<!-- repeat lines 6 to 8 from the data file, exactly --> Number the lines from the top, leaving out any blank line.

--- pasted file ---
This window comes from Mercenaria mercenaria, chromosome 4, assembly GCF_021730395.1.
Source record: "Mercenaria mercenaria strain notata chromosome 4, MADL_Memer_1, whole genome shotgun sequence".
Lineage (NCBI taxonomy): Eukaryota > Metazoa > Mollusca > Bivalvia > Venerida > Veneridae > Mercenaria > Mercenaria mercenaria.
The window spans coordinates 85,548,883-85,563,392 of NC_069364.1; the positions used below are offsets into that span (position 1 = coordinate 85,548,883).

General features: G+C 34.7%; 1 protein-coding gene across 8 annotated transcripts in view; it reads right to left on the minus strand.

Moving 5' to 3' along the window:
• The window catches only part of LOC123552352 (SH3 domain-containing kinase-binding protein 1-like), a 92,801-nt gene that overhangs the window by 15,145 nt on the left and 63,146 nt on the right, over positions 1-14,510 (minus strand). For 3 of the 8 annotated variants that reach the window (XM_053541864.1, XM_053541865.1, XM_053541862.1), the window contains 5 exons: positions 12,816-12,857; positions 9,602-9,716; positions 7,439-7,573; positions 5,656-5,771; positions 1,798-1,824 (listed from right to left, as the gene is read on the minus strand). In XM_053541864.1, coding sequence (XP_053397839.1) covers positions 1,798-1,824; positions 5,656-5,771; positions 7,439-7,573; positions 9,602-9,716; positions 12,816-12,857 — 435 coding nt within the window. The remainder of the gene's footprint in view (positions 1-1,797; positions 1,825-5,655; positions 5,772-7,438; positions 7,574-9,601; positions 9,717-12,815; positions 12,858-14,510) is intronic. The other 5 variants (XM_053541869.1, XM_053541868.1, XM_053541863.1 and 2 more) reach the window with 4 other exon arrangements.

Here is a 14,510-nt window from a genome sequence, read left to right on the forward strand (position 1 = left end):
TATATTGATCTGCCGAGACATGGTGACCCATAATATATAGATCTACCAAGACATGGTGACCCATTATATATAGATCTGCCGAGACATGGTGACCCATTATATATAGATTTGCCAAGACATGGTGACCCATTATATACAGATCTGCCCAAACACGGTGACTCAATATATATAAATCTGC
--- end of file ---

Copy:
Moving 5' to 3' along the window:
• The window catches only part of LOC123552352 (SH3 domain-containing kinase-binding protein 1-like), a 92,801-nt gene that overhangs the window by 15,145 nt on the left and 63,146 nt on the right, over positions 1-14,510 (minus strand). For 3 of the 8 annotated variants that reach the window (XM_053541864.1, XM_053541865.1, XM_053541862.1), the window contains 5 exons: positions 12,816-12,857; positions 9,602-9,716; positions 7,439-7,573; positions 5,656-5,771; positions 1,798-1,824 (listed from right to left, as the gene is read on the minus strand). In XM_053541864.1, coding sequence (XP_053397839.1) covers positions 1,798-1,824; positions 5,656-5,771; positions 7,439-7,573; positions 9,602-9,716; positions 12,816-12,857 — 435 coding nt within the window. The remainder of the gene's footprint in view (positions 1-1,797; positions 1,825-5,655; positions 5,772-7,438; positions 7,574-9,601; positions 9,717-12,815; positions 12,858-14,510) is intronic. The other 5 variants (XM_053541869.1, XM_053541868.1, XM_053541863.1 and 2 more) reach the window with 4 other exon arrangements.

Here is a 14,510-nt window from a genome sequence, read left to right on the forward strand (position 1 = left end):